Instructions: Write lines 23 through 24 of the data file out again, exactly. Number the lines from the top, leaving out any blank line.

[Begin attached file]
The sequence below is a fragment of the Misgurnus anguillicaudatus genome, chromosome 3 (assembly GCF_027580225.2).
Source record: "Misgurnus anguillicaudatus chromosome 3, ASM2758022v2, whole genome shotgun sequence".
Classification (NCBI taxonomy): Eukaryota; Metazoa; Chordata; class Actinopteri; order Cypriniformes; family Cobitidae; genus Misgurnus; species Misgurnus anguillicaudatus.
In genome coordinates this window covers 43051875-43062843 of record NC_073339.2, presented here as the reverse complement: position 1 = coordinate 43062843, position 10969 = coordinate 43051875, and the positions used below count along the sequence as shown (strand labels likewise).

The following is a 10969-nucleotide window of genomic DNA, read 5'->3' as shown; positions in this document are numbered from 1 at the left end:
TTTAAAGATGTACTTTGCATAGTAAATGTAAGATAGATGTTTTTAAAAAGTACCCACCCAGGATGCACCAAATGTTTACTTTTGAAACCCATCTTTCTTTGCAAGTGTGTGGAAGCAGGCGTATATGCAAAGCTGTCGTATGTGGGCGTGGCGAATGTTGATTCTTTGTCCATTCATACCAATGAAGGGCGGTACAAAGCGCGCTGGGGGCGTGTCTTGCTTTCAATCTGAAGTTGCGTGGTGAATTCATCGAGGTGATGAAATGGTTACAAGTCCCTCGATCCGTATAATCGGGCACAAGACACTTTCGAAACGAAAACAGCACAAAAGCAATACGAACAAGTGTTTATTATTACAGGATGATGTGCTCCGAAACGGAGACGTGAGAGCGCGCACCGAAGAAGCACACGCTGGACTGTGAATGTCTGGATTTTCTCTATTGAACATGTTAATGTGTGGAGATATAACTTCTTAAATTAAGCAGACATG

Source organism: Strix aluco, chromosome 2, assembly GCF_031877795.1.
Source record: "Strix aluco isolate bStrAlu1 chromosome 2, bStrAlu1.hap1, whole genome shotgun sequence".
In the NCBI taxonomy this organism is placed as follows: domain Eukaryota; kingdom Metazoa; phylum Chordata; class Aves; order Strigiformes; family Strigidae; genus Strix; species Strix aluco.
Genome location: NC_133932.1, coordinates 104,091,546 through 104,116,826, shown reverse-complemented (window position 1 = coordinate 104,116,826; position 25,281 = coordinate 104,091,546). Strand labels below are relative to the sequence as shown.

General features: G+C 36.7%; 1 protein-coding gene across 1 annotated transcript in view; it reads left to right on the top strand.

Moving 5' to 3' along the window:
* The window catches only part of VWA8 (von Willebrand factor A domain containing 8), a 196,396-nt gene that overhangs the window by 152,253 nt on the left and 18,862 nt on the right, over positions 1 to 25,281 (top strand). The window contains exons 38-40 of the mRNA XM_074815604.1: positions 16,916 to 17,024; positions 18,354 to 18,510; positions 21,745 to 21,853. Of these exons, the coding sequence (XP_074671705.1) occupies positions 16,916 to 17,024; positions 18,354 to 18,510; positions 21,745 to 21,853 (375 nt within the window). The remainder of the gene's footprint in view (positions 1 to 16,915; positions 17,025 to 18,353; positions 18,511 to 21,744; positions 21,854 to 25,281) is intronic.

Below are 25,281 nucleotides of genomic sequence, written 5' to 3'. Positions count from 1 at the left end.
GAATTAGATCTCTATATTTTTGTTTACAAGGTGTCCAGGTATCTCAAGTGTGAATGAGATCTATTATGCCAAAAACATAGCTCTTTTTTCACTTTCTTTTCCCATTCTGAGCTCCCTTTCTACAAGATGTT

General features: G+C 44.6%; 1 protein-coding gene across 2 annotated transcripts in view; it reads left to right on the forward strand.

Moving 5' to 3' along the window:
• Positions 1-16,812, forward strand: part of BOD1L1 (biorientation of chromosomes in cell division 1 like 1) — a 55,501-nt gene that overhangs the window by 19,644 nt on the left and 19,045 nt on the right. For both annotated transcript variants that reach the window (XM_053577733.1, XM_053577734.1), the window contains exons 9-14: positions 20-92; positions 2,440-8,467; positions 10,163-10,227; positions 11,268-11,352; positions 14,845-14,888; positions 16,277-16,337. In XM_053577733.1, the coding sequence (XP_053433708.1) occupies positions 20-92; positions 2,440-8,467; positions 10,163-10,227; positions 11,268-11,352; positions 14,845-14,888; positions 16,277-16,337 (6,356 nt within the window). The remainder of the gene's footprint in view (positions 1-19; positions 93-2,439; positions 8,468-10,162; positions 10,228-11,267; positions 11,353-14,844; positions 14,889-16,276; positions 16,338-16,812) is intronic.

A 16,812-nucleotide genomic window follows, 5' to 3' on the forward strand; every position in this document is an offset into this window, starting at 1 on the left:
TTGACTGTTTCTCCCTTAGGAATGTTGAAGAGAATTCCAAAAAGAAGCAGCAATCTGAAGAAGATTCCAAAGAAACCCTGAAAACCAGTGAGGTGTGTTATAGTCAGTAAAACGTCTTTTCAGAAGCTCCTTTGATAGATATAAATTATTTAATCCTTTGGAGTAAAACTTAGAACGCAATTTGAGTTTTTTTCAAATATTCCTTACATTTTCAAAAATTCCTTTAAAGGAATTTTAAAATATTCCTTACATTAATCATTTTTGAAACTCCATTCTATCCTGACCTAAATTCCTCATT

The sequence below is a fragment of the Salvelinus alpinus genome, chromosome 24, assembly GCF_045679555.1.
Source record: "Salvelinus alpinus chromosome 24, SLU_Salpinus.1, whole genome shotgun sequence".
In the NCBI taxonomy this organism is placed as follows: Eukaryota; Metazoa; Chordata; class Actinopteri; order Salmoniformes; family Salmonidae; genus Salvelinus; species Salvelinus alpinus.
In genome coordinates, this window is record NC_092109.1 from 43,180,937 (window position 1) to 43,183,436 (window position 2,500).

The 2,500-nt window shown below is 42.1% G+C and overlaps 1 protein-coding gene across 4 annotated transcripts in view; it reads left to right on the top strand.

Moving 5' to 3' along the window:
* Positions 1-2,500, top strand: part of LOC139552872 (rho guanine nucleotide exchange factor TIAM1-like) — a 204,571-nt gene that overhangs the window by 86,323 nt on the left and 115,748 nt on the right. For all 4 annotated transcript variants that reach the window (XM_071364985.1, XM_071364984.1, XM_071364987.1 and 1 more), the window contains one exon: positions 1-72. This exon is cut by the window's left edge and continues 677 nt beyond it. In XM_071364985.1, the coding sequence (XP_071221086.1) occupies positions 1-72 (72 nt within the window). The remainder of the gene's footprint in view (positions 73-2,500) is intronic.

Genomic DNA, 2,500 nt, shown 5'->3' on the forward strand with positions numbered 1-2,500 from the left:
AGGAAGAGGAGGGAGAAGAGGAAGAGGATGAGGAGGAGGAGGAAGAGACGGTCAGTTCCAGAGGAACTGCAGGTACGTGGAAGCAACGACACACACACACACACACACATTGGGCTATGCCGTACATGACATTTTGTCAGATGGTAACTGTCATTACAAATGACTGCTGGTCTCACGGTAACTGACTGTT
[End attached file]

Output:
In the NCBI taxonomy this organism is placed as follows: Eukaryota; Metazoa; Chordata; class Actinopteri; order Salmoniformes; family Salmonidae; genus Salvelinus; species Salvelinus alpinus.
In genome coordinates, this window is record NC_092109.1 from 43,180,937 (window position 1) to 43,183,436 (window position 2,500).